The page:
What is the government’s stance on al-Qaeda?

Although al-Qaeda and Iran are seemingly on opposite ends of the religious and ideological spectrum (al-Qaeda is a Sunni extremist militant group, while Iran is predominantly Shia), some Western analysts believe Tehran has sought to leverage the militant group against U.S. interests. These ties were most notably described by the 9/11 Commission (PDF), which revealed that senior al-Qaeda figures maintained close ties to Iranian security officials and had frequently traveled across Iran’s border. At least eight of the fourteen Saudi "muscle" operatives selected for the 9/11 operations traveled through Iran in the months before the attacks, though it’s unclear whether cooperation was informal or officially sanctioned.

Crisis Guide: Iran In recent years, Iran’s ties to al-Qaeda have become increasingly murky. In 2010, Iran reportedly began releasing detained al-Qaeda operatives, a move that prompted speculation among U.S. intelligence officials that Iran was seeking to replenish al-Qaeda’s ranks (AP). According to the nonpartisan Congressional Research Service, as many as twenty members of Osama bin-Laden’s family (PDF) have lived in a compound in Iran since September 11, 2001, while bin Laden’s son and high-ranking advisors to his father have been able to easily slip in and out of the country.

What terrorist groups are linked to Iran?

U.S. officials say Iran mostly backs Islamist groups, including the Lebanese Shiite militants of Hezbollah (which Iran helped found in the 1980s) and Palestinian terrorist groups like Hamas, the Palestinian Islamic Jihad, and the Popular Front for the Liberation of Palestine-General Command.

There has also been speculation that Iran encouraged Hezbollah’s July 2006 attack on Israel to deflect international attention from its nuclear weapons program. Kenneth Katzman, a specialist in Middle Eastern affairs with the Congressional Research Service, questions this assertion (PDF), but notes that while Iran "likely did not instigate" the 2006 war, Iran has long been Hezbollah’s "major arms supplier." The U.S. Department of Defense estimates Iranian support to Hezbollah at roughly $100 million to $200 million annually (PDF). And Iran is suspected of providing training and arms shipments to Taliban fighters in Afghanistan, including, according to the U.S. State Department, "small arms and associated ammunition, rocket propelled grenades, mortar rounds, 107mm rockets, and plastic explosives."

Does Iran have weapons of mass destruction?

In April 2010, a U.S. Defense Department report on Iran’s military power suggested the Islamic Republic may not have made a decision to build a bomb. Instead, Tehran "is keeping open the option to develop nuclear weapons, if it chooses to do so," the Pentagon said. Yet recent nuclear power-related advances have led some to question Iran’s motivations. With help from Russia, Iran is operating a nuclear power plant at Bushehr (TehranTimes), but Western officials believe that Iran is more interested in developing a nuclear weapon than in producing nuclear energy. Since 2003, the United States and international allies have pursued political and economic policies, including sanctions, meant to prevent Iran from adapting its nuclear program to military applications.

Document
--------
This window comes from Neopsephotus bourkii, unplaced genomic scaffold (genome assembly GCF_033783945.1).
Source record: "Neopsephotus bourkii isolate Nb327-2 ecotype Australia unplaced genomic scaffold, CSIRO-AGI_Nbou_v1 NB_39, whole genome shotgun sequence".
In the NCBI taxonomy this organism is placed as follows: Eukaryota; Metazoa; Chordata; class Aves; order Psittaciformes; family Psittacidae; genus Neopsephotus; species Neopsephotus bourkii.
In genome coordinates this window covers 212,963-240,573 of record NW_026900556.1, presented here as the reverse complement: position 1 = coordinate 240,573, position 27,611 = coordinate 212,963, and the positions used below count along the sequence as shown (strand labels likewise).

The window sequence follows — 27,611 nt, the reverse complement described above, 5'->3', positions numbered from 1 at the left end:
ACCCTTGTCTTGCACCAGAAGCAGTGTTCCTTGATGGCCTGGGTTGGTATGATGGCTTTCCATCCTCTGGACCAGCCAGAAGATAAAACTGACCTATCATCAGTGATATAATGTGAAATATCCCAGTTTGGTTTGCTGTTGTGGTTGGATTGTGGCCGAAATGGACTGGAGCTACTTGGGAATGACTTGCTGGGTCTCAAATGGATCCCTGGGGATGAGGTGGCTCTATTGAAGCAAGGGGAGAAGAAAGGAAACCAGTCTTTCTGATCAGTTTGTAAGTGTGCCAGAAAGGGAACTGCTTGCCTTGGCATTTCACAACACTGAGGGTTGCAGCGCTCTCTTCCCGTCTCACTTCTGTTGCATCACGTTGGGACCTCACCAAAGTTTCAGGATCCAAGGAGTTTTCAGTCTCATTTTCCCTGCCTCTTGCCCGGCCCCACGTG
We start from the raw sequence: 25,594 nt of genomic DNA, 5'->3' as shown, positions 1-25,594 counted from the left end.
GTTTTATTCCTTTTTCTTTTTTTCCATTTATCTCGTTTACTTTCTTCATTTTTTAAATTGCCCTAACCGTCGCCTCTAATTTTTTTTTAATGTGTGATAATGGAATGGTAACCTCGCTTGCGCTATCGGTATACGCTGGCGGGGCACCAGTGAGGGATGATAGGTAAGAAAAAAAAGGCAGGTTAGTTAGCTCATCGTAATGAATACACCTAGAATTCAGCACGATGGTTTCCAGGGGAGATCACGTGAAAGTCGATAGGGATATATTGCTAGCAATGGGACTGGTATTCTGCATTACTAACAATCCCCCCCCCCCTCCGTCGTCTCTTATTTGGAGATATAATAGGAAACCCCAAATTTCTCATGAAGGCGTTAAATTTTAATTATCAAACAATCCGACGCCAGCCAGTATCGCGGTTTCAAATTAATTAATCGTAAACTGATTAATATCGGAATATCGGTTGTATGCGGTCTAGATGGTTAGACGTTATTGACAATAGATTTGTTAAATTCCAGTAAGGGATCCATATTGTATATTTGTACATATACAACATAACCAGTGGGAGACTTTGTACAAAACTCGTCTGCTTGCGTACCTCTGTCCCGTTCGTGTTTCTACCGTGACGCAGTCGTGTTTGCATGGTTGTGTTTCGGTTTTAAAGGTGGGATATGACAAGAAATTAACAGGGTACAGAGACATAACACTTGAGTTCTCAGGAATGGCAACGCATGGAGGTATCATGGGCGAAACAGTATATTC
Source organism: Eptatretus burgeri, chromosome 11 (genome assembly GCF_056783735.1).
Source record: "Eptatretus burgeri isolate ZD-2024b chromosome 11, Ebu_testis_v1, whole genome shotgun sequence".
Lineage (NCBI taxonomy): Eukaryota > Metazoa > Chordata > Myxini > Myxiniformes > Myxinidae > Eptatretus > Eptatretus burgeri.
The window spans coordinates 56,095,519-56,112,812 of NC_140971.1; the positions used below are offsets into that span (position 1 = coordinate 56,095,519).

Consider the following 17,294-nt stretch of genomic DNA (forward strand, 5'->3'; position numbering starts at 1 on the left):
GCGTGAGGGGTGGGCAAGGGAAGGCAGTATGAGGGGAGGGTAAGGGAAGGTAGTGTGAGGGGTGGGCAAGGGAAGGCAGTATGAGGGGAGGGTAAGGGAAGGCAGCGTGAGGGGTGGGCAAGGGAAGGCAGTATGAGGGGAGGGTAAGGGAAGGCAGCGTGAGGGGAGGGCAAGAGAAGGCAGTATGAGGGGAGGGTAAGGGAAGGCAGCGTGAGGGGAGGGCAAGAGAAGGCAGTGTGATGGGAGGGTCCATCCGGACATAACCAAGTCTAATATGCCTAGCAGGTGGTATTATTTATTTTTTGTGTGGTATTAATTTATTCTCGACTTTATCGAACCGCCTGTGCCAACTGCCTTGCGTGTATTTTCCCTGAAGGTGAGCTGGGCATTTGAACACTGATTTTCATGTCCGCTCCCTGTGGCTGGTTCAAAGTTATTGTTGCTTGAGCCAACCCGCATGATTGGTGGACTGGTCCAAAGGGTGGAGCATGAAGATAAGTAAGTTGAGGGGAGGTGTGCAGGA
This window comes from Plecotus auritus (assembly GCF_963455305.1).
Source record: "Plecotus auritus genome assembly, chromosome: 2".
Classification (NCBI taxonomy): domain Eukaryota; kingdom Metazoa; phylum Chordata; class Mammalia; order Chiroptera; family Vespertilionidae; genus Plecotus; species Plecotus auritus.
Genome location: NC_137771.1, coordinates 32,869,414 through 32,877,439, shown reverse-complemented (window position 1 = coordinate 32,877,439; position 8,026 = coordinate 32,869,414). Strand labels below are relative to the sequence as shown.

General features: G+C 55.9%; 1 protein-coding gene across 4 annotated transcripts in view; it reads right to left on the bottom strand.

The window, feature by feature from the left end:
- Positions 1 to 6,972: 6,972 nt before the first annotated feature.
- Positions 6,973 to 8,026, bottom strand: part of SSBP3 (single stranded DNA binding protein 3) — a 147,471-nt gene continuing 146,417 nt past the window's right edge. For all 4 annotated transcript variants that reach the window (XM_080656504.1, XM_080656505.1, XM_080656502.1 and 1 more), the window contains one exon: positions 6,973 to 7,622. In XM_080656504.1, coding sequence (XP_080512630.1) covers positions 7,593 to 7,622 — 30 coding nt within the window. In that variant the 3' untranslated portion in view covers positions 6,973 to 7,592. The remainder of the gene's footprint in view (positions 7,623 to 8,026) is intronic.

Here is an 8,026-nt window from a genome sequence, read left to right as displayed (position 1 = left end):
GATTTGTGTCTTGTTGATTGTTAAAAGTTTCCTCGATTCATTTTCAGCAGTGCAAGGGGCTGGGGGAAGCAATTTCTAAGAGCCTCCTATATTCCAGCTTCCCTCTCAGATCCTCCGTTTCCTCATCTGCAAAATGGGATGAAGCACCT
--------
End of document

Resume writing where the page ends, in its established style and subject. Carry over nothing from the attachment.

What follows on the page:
"[J]ust as the bomb-making is easier than getting the HEU [highly enriched uranium], the delivery is much easier than making a bomb. -- Daniel Poneman, former senior fellow, Forum for International Policy

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These efforts have had a limited impact. In April 2006, Ahmadinejad announced Iran had successfully enriched uranium (SundayTimes). The International Atomic Energy Agency reported in May 2010 that Iran had produced over 5,300 pounds of low-enriched uranium--enough nuclear fuel to, with further enrichment, make two nuclear weapons (NYT). In late 2010, the IAEA also reported Iran has begun enriching uranium at higher levels of efficiency, a process that could speed up (Reuters) its conversion of uranium to weapons-grade purity.

There is also speculation that Iran has advanced in the development of nonnuclear weapons of mass destruction. The U.S. government says Iran "may have already" stockpiled (PDF) chemicals that can induce bleeding, blistering, and choking, as well as the bombs and artillery shells to deliver these agents. U.S. officials say Iran has an active biological weapons program, driven in part by its acquisition of "dual-use" technologies--supplies and machinery that can be put to either harmless or deadly uses. Some weapons experts say the Iranian programs started after the country’s forces were struck by Iraqi chemical attacks in the Iran-Iraq war of the 1980s. But analyst Anthony H. Cordesman of the Center for Strategic and International Studies urges caution (PDF), noting that "any analysis of Iran’s biological weapons effort must be even more speculative than an analysis of its chemical and nuclear weapons efforts, and the details of its missile programs."

Does Iran have missiles that can deliver weapons of mass destruction?

Iran has hundreds of Scuds and other short-range ballistic missiles. It has also manufactured and flight-tested the Shahab-3 missile, which has a range of 1,300 kilometers--enough to hit Israel or Saudi Arabia. Moreover, Iran is developing missiles with even greater range, including one that it says will be used to launch satellites but that experts say could also be used as an intercontinental ballistic missile. In March 2006, Iran claimed it had successfully tested a missile capable of evading radar and hitting multiple targets. A month later, Daniel Poneman, then a senior fellow at the Forum for International Policy and former special assistant to the president and senior director for nonproliferation and export controls at the National Security Council, said at a CFR symposium on Iran that "They could use trucks for delivery systems. I think just as the bomb-making is easier than getting the HEU [highly enriched uranium], the delivery is much easier than making a bomb."

Which countries have supplied Iran with missile technology?

Russia, China, and North Korea. Pakistan may also have been a supplier, though Pakistani and Iranian officials deny this.

William Saborio contributed to this report.